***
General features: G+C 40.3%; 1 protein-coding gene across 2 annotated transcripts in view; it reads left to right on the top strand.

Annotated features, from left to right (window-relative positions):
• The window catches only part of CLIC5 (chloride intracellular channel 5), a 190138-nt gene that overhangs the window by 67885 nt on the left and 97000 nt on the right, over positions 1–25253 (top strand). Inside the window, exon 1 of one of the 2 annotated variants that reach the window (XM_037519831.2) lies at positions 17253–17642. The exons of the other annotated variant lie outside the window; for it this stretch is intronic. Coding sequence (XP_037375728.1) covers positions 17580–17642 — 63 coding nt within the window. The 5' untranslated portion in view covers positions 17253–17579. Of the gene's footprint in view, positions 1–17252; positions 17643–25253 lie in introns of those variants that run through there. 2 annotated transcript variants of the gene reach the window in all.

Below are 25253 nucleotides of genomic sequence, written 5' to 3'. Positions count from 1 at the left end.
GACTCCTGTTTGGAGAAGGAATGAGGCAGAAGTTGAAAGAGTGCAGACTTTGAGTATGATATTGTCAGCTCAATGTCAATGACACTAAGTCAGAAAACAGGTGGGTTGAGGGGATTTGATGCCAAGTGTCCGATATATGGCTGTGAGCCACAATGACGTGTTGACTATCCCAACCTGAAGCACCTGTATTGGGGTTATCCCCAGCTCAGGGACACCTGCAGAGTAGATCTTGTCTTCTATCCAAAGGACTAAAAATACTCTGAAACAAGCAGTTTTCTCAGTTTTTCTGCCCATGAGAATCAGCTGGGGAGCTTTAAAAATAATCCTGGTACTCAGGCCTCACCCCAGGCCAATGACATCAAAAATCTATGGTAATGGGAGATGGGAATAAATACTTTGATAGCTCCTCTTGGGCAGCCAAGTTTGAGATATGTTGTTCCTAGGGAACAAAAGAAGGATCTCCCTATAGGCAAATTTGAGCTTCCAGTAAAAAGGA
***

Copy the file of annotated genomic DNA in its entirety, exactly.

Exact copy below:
General features: G+C 40.3%; 1 protein-coding gene across 2 annotated transcripts in view; it reads left to right on the top strand.

Annotated features, from left to right (window-relative positions):
• The window catches only part of CLIC5 (chloride intracellular channel 5), a 190138-nt gene that overhangs the window by 67885 nt on the left and 97000 nt on the right, over positions 1–25253 (top strand). Inside the window, exon 1 of one of the 2 annotated variants that reach the window (XM_037519831.2) lies at positions 17253–17642. The exons of the other annotated variant lie outside the window; for it this stretch is intronic. Coding sequence (XP_037375728.1) covers positions 17580–17642 — 63 coding nt within the window. The 5' untranslated portion in view covers positions 17253–17579. Of the gene's footprint in view, positions 1–17252; positions 17643–25253 lie in introns of those variants that run through there. 2 annotated transcript variants of the gene reach the window in all.

Below are 25253 nucleotides of genomic sequence, written 5' to 3'. Positions count from 1 at the left end.
GACTCCTGTTTGGAGAAGGAATGAGGCAGAAGTTGAAAGAGTGCAGACTTTGAGTATGATATTGTCAGCTCAATGTCAATGACACTAAGTCAGAAAACAGGTGGGTTGAGGGGATTTGATGCCAAGTGTCCGATATATGGCTGTGAGCCACAATGACGTGTTGACTATCCCAACCTGAAGCACCTGTATTGGGGTTATCCCCAGCTCAGGGACACCTGCAGAGTAGATCTTGTCTTCTATCCAAAGGACTAAAAATACTCTGAAACAAGCAGTTTTCTCAGTTTTTCTGCCCATGAGAATCAGCTGGGGAGCTTTAAAAATAATCCTGGTACTCAGGCCTCACCCCAGGCCAATGACATCAAAAATCTATGGTAATGGGAGATGGGAATAAATACTTTGATAGCTCCTCTTGGGCAGCCAAGTTTGAGATATGTTGTTCCTAGGGAACAAAAGAAGGATCTCCCTATAGGCAAATTTGAGCTTCCAGTAAAAAGGA